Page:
Australia’s epidemic of loneliness is real

Contributed By Jim Hayes

Loneliness as a major issue in Australia doesn’t yet get the attention it deserved. It is real and felt across all age groups. This may always have been around. The difference on the past was that people could fall back on their family and community for a sense of belonging and companionship.

Not so today. Family and community have been largely stripped away. Individuals are cast adrift. This has come about because everything, including the relationships between individuals has become commodified. Just look at the mass of dating and friendship sites on the internat. But it goes much deeper than this.

Everything costs money. Leaving the front door costs. Those with limited means are restricted in their interaction with the outside world.

There used to be a time when real full time work was the norm for adults. Work provided a source of social interaction. Not so anymore. Women who stayed at home had the opportunity to interact with their counterparts in the neighbourhood. Little of this still exists. Neighbourhood relationships have been commodified. We are too frightened to interact. Commodification by an insurance industry based on fear has successfully marketed the idea that we must lock ourselves up and trust no one for our safety.

We shut ourselves away, put ever bigger locks on our doors and windows. We isolate ourselves. Gone are the days when we relied on our neighbours to keep an eye on things. To do this one has to establish relationships and trust. today, we might not even know who our neighbours are.

Then there is the rise of digital communication. It has good uses. The problem is when it becomes an illusion of real life and connection and further isolates the lonely. Talking online is not the same thing as sharing a moment in the flesh.

The rising cost of living is adding a new dimension. We may not be starving. But we do have is a declining ability to participate in a commodified environment. And this is getting worse.

Data released this week from a survey by the annual Household, Income and Labour Dynamics in Australia (HILDA) report, indicates that 42 percent of those aged between 15 and 24 were in loneliness related distress over 2001 and 2022: up by 18 percent from a decade earlier. This was before the days of Covid related isolation.

Numerous studies have detailed the problem of loneliness affecting older retirees and how this has a negative impact on health. They have lost their connections through work and in many cases lack the means to pay for participation in life. Loneliness also infects those in their middle years.

The Australian Psychological Society together with Swinburne University produced the Australian Loneliness Report in 2018. It found that 51 percent of Australians reported that they felt lonely at least one day of each week. This and similar findings in the United Sates and Europe have found a link between loneliness and mental illness, emotional distress, suicide, the development of dementia, premature death, poor health behaviours, smoking, physical inactivity, poor sleep, and biological effects, including high blood pressure and a poorer immune function.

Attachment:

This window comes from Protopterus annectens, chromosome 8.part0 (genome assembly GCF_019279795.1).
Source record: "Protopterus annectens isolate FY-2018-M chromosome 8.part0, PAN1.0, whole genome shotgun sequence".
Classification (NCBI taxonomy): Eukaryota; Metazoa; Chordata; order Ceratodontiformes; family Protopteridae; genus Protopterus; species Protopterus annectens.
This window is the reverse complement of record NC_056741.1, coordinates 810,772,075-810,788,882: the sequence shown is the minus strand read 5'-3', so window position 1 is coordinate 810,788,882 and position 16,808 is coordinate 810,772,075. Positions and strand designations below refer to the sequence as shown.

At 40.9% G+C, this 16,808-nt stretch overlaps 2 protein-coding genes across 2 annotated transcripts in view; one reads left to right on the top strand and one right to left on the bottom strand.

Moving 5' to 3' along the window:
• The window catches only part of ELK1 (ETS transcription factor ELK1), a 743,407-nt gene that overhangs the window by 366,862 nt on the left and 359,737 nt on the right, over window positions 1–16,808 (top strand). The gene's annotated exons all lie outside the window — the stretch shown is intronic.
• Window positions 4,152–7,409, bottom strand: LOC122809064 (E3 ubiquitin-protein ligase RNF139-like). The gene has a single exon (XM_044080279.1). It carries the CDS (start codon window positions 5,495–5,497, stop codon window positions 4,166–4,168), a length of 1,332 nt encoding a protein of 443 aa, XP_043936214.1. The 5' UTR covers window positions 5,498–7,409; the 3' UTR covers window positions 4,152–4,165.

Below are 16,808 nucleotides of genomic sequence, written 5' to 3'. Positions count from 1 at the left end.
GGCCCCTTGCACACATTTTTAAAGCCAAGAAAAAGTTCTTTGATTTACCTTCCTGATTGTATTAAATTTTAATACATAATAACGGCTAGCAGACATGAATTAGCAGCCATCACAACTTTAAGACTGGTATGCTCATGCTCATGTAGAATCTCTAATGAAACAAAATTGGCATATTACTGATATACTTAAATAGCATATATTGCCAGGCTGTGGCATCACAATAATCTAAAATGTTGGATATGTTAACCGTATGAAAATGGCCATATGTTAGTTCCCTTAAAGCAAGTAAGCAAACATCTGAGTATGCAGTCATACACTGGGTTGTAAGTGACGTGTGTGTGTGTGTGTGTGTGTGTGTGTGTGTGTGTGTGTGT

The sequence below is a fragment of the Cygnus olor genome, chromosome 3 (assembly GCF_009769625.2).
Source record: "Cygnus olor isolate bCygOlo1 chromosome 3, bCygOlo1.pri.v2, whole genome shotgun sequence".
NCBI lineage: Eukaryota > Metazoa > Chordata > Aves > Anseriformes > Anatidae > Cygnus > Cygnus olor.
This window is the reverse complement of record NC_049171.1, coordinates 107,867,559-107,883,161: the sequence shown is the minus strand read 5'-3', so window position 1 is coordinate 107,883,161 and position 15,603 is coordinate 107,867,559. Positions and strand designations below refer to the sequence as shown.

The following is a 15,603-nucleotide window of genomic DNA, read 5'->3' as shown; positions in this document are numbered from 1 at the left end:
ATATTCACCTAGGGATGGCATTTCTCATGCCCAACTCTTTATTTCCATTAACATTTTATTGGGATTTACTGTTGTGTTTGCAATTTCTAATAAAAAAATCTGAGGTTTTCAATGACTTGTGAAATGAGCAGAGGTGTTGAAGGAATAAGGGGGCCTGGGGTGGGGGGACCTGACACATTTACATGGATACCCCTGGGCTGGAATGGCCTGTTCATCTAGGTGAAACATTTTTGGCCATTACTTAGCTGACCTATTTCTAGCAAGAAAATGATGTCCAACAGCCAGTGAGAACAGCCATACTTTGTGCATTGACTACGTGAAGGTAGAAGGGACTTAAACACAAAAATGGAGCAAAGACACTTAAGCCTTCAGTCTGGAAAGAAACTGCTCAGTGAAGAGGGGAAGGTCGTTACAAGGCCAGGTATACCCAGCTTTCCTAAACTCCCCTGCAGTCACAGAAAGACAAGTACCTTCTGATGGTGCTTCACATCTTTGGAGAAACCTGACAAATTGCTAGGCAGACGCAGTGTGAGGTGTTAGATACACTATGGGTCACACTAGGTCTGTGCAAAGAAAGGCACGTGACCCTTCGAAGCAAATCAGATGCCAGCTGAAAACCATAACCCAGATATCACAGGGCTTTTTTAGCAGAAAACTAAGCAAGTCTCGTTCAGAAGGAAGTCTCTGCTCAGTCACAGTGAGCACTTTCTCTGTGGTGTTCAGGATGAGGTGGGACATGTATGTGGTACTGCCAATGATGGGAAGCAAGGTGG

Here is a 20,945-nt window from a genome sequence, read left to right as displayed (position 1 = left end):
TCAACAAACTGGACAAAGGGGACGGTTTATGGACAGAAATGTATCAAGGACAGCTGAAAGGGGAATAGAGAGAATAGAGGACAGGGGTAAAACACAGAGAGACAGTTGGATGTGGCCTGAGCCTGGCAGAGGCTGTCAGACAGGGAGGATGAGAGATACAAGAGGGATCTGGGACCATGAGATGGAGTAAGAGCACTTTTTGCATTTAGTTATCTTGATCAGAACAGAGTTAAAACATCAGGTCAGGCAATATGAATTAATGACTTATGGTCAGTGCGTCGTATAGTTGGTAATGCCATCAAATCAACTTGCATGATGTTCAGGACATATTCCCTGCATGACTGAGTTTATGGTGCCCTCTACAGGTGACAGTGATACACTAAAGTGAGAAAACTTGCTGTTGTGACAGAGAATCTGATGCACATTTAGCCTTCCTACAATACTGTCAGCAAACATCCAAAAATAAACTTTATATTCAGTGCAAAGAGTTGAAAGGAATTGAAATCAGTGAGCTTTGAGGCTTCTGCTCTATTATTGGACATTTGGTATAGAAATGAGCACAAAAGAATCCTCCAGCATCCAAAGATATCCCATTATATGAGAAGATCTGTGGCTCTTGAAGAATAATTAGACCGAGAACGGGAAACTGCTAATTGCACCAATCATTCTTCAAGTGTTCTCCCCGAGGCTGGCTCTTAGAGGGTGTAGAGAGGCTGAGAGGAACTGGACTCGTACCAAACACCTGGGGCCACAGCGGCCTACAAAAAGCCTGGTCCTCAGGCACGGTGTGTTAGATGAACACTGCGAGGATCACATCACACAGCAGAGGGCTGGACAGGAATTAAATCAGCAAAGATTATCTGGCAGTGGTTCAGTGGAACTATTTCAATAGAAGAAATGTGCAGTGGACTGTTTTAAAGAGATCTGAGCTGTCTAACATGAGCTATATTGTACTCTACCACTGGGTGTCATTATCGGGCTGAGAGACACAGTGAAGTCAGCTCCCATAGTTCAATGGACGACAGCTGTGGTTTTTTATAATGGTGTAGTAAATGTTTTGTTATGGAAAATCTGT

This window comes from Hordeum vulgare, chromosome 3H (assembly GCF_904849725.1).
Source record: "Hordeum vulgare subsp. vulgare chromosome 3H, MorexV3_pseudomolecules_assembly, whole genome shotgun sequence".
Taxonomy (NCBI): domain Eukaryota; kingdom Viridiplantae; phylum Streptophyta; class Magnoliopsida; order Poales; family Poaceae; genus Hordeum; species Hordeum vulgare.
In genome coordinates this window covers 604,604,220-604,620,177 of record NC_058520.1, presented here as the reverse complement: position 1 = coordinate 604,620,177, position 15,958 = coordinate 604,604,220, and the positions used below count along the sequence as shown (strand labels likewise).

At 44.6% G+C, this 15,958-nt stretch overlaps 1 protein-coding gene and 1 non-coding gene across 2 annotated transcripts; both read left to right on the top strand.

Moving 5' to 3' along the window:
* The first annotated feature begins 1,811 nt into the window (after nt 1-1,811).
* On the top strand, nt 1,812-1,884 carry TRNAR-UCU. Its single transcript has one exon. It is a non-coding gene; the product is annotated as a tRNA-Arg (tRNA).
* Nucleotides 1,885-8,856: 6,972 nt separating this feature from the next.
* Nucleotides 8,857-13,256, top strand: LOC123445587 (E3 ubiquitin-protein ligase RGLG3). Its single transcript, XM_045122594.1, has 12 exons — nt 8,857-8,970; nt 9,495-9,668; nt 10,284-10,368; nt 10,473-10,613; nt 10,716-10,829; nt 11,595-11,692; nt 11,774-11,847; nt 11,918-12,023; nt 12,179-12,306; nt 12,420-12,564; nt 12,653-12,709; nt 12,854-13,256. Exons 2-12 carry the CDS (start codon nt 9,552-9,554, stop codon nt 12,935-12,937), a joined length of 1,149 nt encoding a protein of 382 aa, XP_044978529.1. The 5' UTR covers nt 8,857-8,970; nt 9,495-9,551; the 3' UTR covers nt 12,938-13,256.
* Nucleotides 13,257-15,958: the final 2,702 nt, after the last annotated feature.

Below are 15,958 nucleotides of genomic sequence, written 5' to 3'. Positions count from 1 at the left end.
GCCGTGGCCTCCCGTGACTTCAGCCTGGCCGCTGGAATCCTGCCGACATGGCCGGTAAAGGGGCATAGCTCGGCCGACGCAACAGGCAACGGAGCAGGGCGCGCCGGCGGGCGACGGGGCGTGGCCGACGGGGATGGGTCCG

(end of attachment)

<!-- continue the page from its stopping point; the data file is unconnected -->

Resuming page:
No doubt this is a growing epidemic demanding some answers. but there has been little progress so far. The future looks bleak unless this changes.

it was great to see a group of people in their twenties and thirties in Sydney organise a run for themselves. The run took place last weekend. They call themselves The Croissant Club, and their purpose is to do something affordable together and build friendships as an alternative to loneliness.

This is a fantastic example. Others can learn from it. Breaking out of the commodification of life is possible.

Even so, more than this is needed. Mostly, Australia overcoming the restrictions imposed by the ever rising cost of living. Overcoming this is hard to imagine without their being a far more equitable redistribution of income. Individuals must feel they can afford to make a trip, and not think twice on whether they should spend on a cup of coffee.

Building community is essential. This means people finding ways to engage with each other. It means building spaces where individuals feel welcomed, respected, and valued, where genuine relationships can be built instead of commodified ones. The Croissant Club provides one example. Why not local groups that bring people together for all sorts of forms of mutual benefit? We already have some of this. Why can’t it be extended for those who fond themselves alone?

In the act of engaging, making decisions and acting together, we begin to change society by taking charge and decommodifying it.

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